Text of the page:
Antithyroglobulin antibodies (TgAb) are present in up to 25% of patients with differentiated thyroid carcinoma on initial postoperative assessment. Detectable concentrations of TgAb even below the manufacturer’s cut-off can interfere with serum thyroglobulin (Tg) determination. When Tg is quantified using an immunometric assay (IMA) (hereafter referred to as Tg-IMA), this interference results in underestimated values of Tg. Although promising, more clinical trials evaluating the capacity of liquid chromatography/tandem mass spectrometry and of new assays to detect elevated Tg in patients with TgAb and structural disease are necessary, particularly when Tg is undetectable by a second-generation IMA (Tg-2GIMA). Neck ultrasonography (US) should be performed in patients submitted to total thyroidectomy and with negative Tg-IMA but with detectable TgAb more than 6 months after initial therapy. In patients treated with 131I, comparison of TgAb concentrations obtained before this treatment is useful to estimate the risk of disease and to guide the investigation. If initial assessment does not reveal any persistent tumor, the repetition of US is recommended while TgAb persist. Significant elevation of TgAb requires extended investigation. On the other hand, patients with negative Tg-IMA and US without abnormalities who exhibit a reduction > 50% in TgAb generally do not require investigation. Although TgAb can interfere with Tg, the management and follow-up of patients submitted to total thyroidectomy with borderline TgAb can probably be the same as those recommended for patients without TgAb if Tg-2GIMA and US indicate an excellent response to therapy. Currently, the presence/absence or the trend of TgAb levels cannot be considered in the follow-up of patients submitted to lobectomy.
Salma Ben-Salem, Varadha Balaji Venkadakrishnan, and Hannelore V Heemers
The recent genomic characterization of patient specimens has started to reveal the landscape of somatic alterations in clinical prostate cancer (CaP) and its association with disease progression and treatment resistance. The extent to which such alterations impact hallmarks of cancer is still unclear. Here, we interrogate genomic data from thousands of clinical CaP specimens that reflect progression from treatment-naïve, to castration-recurrent, and in some cases, neuroendocrine CaP for alterations in cell cycle-associated and -regulated genes, which are central to cancer initiation and progression. We evaluate gene signatures previously curated to evaluate G1-S and G2-M phase transitions or to represent the cell cycle-dependent proteome. The resulting CaP (stage)-specific overview confirmed the presence of well-known driver alterations impacting for instance the genes encoding p53 and MYC, and uncovered novel previously unrecognized mutations that affect others such as the PKMYT1 and MTBP genes. The cancer dependency and drugability of representative genomically altered cell cycle determinants was verified also. Taken together, these analyses on hundreds of often less-characterized cell cycle regulators expand considerably the scope of genomic alterations associated with CaP cell proliferation and cell cycle, and isolate such regulatory proteins as putative drivers of CaP treatment resistance and entirely novel therapeutic targets for CaP therapy.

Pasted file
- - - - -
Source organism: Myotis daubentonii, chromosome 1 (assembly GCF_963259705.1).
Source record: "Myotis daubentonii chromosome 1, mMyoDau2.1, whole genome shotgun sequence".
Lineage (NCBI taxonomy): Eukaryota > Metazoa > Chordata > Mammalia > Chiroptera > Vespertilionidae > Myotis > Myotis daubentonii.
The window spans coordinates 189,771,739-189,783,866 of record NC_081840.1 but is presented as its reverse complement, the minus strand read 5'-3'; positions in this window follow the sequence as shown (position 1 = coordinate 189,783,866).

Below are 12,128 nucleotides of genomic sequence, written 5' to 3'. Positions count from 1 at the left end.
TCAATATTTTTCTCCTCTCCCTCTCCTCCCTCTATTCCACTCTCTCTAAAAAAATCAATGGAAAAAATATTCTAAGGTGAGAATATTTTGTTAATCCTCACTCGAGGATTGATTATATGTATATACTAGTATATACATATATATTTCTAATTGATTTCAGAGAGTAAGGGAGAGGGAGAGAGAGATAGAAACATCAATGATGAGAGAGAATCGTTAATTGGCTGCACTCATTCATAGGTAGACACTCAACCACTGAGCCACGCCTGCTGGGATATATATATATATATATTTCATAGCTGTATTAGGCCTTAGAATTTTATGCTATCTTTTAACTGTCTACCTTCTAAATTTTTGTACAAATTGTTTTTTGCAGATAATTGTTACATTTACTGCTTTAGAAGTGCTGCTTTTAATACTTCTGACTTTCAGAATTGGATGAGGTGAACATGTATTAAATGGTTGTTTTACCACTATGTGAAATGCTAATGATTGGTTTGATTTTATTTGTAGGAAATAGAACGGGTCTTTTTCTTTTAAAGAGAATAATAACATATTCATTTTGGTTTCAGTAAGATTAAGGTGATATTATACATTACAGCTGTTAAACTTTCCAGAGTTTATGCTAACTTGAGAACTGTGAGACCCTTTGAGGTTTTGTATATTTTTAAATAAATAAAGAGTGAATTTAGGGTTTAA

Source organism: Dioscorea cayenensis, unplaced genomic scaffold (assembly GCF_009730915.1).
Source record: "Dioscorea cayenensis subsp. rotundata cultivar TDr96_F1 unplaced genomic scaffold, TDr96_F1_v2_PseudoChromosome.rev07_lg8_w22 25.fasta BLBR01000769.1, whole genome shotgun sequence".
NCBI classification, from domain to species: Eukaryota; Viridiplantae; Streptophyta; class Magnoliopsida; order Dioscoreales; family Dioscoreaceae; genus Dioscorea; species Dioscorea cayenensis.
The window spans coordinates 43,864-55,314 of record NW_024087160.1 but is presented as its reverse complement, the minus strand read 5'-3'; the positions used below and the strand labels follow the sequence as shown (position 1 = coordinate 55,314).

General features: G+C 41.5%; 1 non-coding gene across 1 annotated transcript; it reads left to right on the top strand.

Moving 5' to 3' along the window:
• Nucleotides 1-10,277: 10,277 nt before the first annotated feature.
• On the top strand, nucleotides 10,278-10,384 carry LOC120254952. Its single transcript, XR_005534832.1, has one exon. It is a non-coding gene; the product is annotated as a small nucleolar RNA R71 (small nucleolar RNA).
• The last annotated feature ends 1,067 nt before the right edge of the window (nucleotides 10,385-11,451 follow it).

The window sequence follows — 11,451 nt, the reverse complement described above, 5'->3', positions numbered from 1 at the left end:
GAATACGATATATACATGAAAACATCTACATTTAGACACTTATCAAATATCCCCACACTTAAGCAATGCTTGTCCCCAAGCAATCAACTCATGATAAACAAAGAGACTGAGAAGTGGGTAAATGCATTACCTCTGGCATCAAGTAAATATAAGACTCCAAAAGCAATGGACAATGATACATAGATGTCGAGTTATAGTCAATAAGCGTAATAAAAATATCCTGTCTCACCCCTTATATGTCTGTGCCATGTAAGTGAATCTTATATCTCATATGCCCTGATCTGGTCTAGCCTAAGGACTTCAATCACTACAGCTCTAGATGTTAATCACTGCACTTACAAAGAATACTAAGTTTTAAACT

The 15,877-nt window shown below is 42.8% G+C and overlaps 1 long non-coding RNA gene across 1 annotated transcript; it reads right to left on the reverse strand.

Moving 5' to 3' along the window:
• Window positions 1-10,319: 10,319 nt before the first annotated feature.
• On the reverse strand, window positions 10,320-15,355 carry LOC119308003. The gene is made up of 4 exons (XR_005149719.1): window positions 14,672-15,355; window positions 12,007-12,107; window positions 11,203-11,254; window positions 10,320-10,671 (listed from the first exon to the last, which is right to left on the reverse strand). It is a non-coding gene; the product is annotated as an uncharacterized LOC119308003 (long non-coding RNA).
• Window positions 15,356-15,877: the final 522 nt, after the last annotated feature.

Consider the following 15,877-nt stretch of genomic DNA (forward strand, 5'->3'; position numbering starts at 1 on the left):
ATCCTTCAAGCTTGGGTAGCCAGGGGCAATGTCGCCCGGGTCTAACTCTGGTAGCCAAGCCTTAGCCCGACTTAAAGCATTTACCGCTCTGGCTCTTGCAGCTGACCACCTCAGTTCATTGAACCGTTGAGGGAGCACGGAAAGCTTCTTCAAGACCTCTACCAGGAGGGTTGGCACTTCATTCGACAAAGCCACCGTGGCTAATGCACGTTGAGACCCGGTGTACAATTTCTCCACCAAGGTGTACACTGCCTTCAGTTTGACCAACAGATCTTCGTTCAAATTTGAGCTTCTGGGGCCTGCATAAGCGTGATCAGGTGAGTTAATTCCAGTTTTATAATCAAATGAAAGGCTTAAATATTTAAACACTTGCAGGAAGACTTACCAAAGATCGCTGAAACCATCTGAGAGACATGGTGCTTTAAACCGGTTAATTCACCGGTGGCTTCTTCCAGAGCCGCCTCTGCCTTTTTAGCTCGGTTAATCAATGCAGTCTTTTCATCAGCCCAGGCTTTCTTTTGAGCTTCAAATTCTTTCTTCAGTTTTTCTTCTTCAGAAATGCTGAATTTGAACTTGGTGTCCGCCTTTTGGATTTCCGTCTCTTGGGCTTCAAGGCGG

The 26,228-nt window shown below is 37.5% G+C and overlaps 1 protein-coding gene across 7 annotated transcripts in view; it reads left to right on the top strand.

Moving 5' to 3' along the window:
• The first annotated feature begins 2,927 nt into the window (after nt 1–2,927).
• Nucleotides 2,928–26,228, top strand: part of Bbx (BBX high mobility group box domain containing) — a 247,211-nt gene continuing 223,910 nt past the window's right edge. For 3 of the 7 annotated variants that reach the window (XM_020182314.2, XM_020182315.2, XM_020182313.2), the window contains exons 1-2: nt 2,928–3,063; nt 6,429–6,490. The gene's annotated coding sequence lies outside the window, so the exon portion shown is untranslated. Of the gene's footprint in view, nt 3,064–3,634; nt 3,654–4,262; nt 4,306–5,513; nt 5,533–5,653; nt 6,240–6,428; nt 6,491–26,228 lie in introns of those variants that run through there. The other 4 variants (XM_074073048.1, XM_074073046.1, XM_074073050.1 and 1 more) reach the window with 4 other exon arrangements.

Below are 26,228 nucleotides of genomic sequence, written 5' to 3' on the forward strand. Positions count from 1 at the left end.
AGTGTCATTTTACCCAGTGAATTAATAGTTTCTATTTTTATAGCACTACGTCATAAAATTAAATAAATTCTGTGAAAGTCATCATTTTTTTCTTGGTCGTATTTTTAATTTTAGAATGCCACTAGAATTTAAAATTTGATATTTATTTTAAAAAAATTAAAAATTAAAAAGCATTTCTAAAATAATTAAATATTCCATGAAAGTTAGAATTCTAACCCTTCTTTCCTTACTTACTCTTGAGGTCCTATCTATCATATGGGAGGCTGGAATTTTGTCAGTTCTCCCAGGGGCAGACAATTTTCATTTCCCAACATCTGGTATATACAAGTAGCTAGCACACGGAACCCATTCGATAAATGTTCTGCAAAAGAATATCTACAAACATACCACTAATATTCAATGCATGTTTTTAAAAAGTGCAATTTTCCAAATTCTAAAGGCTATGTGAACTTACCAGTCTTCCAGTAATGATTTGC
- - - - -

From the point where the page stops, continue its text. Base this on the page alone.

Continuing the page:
Mark P Labrecque, Joshi J Alumkal, Ilsa M Coleman, Peter S Nelson, and Colm Morrissey
The use of androgen deprivation therapy and second line anti-androgens in prostate cancer has led to the emergence of tumors employing multiple androgen receptor (AR)-dependent and AR-independent mechanisms to resist AR targeted therapies in castration-resistant prostate cancer (CRPC). While the AR signaling axis remains the cornerstone for therapeutic development in CRPC, a clearer understanding of the heterogeneous biology of CRPC tumors is needed for inno-vative treatment strategies. In this review, we discuss the characteristics of CRPC tumors that lack AR activity and the temporal and spatial considerations for the conversion of an AR-dependent to an AR-independent tumor type. We describe the more prevalent treatment-emergent phenotypes aris-ing in the CRPC disease continuum, including amphicrine, AR-low, double-negative, neuroendo-crine and small cell phenotypes. We discuss the association between the loss of AR activity and tumor plasticity with a focus on the roles of transcription factors like SOX2, DNA methylation, alterna-tive splicing, and the activity of epigenetic modifiers like EZH2, BRD4, LSD1, and the nBAF complex in conversion to a neuroendocrine or small cell phenotype in CRPC. We hypothesize that only a subset of CRPC tumors have the propensity for tumor plasticity and conversion to the neuroendo-crine phenotype and outline how we might target these plastic and emergent phenotypes in CRPC. In conclusion, we assess the current and future avenues for treatment and determine that the heter-ogeneity of CRPCs lacking AR activity will require diverse treatment approaches.